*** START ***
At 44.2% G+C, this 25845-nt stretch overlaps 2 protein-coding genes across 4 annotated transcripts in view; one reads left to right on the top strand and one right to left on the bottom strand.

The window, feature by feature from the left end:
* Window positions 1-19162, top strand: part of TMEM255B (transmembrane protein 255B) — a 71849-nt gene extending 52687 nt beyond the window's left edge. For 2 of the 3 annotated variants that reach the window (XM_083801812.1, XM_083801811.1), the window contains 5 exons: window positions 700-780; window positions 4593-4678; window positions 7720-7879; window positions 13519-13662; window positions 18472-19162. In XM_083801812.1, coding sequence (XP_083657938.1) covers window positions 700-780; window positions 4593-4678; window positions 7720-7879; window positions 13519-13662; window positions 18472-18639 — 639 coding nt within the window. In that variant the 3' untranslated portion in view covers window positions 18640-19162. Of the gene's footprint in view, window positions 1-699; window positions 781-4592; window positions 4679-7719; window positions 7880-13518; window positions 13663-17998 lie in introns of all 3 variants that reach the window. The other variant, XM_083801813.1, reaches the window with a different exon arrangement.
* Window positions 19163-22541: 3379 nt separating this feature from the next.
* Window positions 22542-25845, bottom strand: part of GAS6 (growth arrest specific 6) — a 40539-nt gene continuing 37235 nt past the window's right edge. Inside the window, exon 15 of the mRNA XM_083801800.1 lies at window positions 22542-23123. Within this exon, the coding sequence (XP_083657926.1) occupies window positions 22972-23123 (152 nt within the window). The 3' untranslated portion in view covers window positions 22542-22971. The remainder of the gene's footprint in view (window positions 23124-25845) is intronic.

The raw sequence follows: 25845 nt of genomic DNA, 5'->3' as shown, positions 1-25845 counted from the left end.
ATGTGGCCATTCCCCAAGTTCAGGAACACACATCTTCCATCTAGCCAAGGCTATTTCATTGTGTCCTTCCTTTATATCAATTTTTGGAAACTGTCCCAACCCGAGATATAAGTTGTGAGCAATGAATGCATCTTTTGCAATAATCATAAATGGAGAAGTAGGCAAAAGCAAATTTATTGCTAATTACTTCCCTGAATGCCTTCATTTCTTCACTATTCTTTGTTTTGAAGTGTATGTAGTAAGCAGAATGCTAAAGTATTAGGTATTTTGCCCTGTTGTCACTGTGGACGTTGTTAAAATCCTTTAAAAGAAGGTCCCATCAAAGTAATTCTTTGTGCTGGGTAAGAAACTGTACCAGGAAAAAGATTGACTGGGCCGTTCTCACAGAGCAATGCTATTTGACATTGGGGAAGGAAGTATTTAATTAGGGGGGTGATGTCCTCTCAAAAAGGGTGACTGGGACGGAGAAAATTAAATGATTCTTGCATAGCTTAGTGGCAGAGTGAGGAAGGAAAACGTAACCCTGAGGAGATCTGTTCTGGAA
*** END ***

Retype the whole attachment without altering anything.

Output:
At 44.2% G+C, this 25845-nt stretch overlaps 2 protein-coding genes across 4 annotated transcripts in view; one reads left to right on the top strand and one right to left on the bottom strand.

The window, feature by feature from the left end:
* Window positions 1-19162, top strand: part of TMEM255B (transmembrane protein 255B) — a 71849-nt gene extending 52687 nt beyond the window's left edge. For 2 of the 3 annotated variants that reach the window (XM_083801812.1, XM_083801811.1), the window contains 5 exons: window positions 700-780; window positions 4593-4678; window positions 7720-7879; window positions 13519-13662; window positions 18472-19162. In XM_083801812.1, coding sequence (XP_083657938.1) covers window positions 700-780; window positions 4593-4678; window positions 7720-7879; window positions 13519-13662; window positions 18472-18639 — 639 coding nt within the window. In that variant the 3' untranslated portion in view covers window positions 18640-19162. Of the gene's footprint in view, window positions 1-699; window positions 781-4592; window positions 4679-7719; window positions 7880-13518; window positions 13663-17998 lie in introns of all 3 variants that reach the window. The other variant, XM_083801813.1, reaches the window with a different exon arrangement.
* Window positions 19163-22541: 3379 nt separating this feature from the next.
* Window positions 22542-25845, bottom strand: part of GAS6 (growth arrest specific 6) — a 40539-nt gene continuing 37235 nt past the window's right edge. Inside the window, exon 15 of the mRNA XM_083801800.1 lies at window positions 22542-23123. Within this exon, the coding sequence (XP_083657926.1) occupies window positions 22972-23123 (152 nt within the window). The 3' untranslated portion in view covers window positions 22542-22971. The remainder of the gene's footprint in view (window positions 23124-25845) is intronic.

The raw sequence follows: 25845 nt of genomic DNA, 5'->3' as shown, positions 1-25845 counted from the left end.
ATGTGGCCATTCCCCAAGTTCAGGAACACACATCTTCCATCTAGCCAAGGCTATTTCATTGTGTCCTTCCTTTATATCAATTTTTGGAAACTGTCCCAACCCGAGATATAAGTTGTGAGCAATGAATGCATCTTTTGCAATAATCATAAATGGAGAAGTAGGCAAAAGCAAATTTATTGCTAATTACTTCCCTGAATGCCTTCATTTCTTCACTATTCTTTGTTTTGAAGTGTATGTAGTAAGCAGAATGCTAAAGTATTAGGTATTTTGCCCTGTTGTCACTGTGGACGTTGTTAAAATCCTTTAAAAGAAGGTCCCATCAAAGTAATTCTTTGTGCTGGGTAAGAAACTGTACCAGGAAAAAGATTGACTGGGCCGTTCTCACAGAGCAATGCTATTTGACATTGGGGAAGGAAGTATTTAATTAGGGGGGTGATGTCCTCTCAAAAAGGGTGACTGGGACGGAGAAAATTAAATGATTCTTGCATAGCTTAGTGGCAGAGTGAGGAAGGAAAACGTAACCCTGAGGAGATCTGTTCTGGAA